Why is Teaching Physics a problem? (and the shortage of Physics Teachers an even bigger one?)

Googling ‘physics teacher shortage’  shows there is a global lack of qualified physics teachers. Those teaching physics who actually have degrees in physics are often in a minority within this group. Female physics teachers with degrees in physics are rarer still.

A troubling aspect of this is that countries can get stuck in a feedback loop that spirals down. The lack of quality physics teachers leads to uninspired and unsuccessful students who don’t choose to do physics. Hence you get fewer physics graduates and so fewer specialist teachers and the cycle continues. Once physics starts being removed as an option then the rot has truly set in.

How can the cycle be broken?

There are no quick fixes to this complex problem. It would make sense to upskill those teachers who are already teaching physics to improve their own understanding. Physics is different from many subjects as the laws of physics are often counter-intuitive.

The Moon appears to orbit the Earth and indeed it does. It was believed that the Sun did the same thing A geocentric model with the Sun orbiting the Earth appeared to be supported by the biblical scriptures. When science comes up against a belief system, the belief system tends to prevail. Copernicus proposed a heliocentric (Sun – centred)  model, though the papers were published a year after his death in 1543. Seventy years later Galileo, armed with a telescope found more evidence to support this model but was banned by the Inquisition from developing it further.

“He is to abstain completely from teaching or defending this doctrine and opinion or from discussing it… to abandon completely… the opinion that the sun stands still at the center of the world and the earth moves, and henceforth not to hold, teach, or defend it in any way whatever, either orally or in writing.”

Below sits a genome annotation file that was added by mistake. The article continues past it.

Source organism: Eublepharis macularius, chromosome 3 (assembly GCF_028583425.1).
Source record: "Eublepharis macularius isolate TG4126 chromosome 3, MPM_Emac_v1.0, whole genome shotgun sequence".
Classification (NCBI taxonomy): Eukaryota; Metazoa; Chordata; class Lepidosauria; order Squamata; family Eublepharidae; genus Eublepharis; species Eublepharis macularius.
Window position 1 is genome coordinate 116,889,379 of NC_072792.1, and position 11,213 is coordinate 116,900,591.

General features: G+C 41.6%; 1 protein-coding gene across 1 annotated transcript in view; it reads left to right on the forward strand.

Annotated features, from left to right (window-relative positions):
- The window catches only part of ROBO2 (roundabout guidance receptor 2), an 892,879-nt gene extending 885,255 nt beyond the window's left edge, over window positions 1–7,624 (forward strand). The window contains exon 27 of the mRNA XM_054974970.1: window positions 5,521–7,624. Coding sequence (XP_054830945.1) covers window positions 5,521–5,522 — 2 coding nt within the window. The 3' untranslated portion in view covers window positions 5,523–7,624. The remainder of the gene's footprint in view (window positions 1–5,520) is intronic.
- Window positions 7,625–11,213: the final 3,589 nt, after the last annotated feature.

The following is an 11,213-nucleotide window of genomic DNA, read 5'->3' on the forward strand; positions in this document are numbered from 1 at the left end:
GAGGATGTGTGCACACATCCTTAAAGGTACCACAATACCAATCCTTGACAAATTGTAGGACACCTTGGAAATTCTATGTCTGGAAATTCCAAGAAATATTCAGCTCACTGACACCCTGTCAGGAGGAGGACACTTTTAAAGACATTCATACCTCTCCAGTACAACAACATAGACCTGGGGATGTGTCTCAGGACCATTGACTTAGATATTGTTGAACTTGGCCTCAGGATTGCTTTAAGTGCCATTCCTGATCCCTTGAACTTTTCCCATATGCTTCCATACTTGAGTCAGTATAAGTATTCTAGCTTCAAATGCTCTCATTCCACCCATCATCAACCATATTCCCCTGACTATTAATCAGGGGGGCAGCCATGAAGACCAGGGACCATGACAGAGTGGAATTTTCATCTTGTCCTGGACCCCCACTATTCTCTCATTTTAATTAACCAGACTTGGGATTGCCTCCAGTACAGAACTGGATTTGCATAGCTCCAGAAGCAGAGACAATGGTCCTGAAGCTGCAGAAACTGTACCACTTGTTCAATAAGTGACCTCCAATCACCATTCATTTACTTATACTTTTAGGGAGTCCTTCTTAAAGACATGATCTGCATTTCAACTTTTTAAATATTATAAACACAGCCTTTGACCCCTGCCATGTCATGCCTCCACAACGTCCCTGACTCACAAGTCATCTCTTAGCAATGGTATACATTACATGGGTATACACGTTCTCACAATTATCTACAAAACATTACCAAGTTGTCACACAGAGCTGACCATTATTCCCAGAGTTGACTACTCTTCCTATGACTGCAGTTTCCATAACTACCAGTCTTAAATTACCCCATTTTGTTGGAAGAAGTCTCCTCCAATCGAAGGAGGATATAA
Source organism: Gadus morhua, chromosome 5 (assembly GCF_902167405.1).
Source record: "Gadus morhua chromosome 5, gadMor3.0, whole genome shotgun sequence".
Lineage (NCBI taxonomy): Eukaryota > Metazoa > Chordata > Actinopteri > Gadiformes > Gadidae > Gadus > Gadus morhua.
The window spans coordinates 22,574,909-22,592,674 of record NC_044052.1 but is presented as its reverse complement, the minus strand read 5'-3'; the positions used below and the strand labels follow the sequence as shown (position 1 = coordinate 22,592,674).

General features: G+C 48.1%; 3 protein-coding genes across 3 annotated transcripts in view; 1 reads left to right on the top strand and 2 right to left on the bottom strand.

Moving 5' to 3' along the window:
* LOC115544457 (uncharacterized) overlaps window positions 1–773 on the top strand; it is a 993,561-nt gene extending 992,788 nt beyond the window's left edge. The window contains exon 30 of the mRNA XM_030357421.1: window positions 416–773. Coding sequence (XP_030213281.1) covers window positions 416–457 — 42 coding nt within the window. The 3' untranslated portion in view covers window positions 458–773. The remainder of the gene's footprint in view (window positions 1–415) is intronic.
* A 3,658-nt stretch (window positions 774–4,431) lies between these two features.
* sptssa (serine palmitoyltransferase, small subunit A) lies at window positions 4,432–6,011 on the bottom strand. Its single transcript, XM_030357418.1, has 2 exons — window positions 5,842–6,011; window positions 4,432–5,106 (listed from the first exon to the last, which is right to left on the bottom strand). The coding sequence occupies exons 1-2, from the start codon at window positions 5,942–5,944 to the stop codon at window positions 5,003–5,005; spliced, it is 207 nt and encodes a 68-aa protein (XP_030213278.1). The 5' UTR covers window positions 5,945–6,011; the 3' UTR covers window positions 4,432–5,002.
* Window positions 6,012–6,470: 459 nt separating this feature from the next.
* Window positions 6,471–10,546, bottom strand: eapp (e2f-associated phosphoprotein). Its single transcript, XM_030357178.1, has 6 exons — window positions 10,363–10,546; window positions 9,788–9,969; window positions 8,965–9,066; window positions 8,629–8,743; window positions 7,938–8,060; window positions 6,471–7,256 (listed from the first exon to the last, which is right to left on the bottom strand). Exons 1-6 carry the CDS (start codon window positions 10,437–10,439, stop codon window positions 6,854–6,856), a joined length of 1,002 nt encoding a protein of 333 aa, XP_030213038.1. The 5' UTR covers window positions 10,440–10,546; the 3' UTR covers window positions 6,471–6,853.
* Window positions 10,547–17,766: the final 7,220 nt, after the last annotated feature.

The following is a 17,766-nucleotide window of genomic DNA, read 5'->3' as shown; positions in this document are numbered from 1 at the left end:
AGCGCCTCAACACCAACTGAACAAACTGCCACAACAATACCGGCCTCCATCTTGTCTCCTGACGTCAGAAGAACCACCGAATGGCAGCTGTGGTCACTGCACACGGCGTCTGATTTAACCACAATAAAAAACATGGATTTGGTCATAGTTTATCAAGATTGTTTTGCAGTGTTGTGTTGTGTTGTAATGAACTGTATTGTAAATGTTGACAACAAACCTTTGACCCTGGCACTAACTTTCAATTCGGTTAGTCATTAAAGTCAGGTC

Bellarmine and the Inquisition’s injunction against Galileo, 1616
Scientists still have trouble convincing those with contrary beliefs that the evidence suggests that they are probably wrong. They need to be not only very knowledgeable but also have the ability to shake the belief system of the believer.  This is an everyday challenge for the teacher of physics. Passing on unquestionable knowledge as some kind of physics god does not change the beliefs of the students.
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For example:
If you drop a bullet at the same time that you shoot a bullet horizontally from a gun at the same height both bullets would hit the ground at the same time
How would you convince someone that this is true? (or if indeed it is true in the real world!)
In order to convince someone, you have to have a very clear understanding of what forces are and how they act. Most people have not grasped the fundamentals of forces and how they interact. It can be argued that you can reduce basic level physics  to:
Forces can be used to explain what happens
Energy allows us to predict whether something could happen.
If you look beyond a Solo taxonomy multi-structural understanding of physics which is how it is usually taught. A random topic order of Energy, then electricity then forces. You will never see the connections between concepts. Or really how few concepts you need to understand before physics makes sense.
Most of the electricity topic can be explained if you understand how forces act on charged particles. A great deal of the energy topic taught involves understanding that work is done when a force moves through a distance.
A good physicist isn’t necessarily a good teacher. The curse of knowledge and a lack of understanding may preclude them being effective. Similarly, a great teacher may not be a good teacher of physics if they don’t understand the fundamental links between concepts.  The reason for the shortage of good physicists is the shortage of good teachers of physics.
The only way out of this dilemma is to upskill the current teachers. To increase their level of understanding of the basics and how to teach them. To create communities that can support each other in developing best practice.
Another blog will follow on the gender balance in physics teaching.

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